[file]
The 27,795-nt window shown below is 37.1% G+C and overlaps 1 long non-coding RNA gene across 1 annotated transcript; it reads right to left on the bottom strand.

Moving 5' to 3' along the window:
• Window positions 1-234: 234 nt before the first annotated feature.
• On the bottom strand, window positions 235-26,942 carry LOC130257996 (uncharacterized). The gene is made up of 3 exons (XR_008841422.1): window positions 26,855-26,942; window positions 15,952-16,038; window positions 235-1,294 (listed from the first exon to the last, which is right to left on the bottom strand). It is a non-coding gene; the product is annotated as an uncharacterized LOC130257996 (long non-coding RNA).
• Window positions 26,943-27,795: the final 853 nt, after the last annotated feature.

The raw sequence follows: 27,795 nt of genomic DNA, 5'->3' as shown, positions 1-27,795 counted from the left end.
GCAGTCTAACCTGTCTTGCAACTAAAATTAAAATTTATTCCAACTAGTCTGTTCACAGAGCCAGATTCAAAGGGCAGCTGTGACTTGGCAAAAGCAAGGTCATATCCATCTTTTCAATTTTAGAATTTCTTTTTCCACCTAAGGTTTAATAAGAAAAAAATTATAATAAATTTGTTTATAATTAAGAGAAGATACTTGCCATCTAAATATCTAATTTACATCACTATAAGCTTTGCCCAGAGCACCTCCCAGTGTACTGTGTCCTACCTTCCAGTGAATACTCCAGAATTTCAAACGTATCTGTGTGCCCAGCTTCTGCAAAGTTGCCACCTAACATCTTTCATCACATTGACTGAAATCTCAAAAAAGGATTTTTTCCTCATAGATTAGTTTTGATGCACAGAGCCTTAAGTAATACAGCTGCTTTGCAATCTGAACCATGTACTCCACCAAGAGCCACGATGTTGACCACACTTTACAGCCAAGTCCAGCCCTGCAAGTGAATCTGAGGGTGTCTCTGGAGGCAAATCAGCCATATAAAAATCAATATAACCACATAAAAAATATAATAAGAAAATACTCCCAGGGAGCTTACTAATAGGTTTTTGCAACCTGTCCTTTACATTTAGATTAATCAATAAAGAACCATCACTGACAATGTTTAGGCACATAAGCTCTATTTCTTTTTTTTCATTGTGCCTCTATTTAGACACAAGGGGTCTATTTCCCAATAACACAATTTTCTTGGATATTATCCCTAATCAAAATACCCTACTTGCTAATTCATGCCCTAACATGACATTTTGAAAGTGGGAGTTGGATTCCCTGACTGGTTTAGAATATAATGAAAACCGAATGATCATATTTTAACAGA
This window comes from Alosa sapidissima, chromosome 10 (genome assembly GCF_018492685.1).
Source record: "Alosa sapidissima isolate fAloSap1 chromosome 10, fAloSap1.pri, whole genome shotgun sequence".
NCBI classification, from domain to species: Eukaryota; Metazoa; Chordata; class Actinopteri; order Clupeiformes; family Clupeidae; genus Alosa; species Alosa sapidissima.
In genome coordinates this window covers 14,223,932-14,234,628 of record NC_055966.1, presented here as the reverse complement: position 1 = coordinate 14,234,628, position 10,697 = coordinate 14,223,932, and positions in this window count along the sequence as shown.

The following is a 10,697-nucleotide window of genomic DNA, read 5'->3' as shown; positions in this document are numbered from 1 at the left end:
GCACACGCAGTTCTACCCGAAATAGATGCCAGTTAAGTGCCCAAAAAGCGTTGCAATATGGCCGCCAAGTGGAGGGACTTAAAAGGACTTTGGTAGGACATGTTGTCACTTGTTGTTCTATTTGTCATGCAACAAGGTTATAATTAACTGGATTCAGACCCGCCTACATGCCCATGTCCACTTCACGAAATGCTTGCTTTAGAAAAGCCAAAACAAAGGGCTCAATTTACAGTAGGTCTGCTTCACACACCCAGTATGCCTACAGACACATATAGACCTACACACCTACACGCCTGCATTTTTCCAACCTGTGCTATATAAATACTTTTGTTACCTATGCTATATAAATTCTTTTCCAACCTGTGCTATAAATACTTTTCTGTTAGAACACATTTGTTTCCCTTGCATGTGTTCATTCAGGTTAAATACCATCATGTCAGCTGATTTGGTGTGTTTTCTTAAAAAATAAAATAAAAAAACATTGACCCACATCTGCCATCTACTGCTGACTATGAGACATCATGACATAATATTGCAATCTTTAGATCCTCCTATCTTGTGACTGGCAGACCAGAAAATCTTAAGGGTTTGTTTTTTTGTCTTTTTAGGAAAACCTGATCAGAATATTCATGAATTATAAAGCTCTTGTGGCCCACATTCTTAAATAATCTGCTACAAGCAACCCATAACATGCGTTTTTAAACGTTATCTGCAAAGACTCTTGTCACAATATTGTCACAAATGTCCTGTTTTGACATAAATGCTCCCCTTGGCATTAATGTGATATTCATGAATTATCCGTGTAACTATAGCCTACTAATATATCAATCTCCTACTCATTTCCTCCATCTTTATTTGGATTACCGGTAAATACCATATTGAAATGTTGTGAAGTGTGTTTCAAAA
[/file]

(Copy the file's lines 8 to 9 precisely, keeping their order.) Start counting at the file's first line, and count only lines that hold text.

This window comes from Alosa sapidissima, chromosome 10 (genome assembly GCF_018492685.1).
Source record: "Alosa sapidissima isolate fAloSap1 chromosome 10, fAloSap1.pri, whole genome shotgun sequence".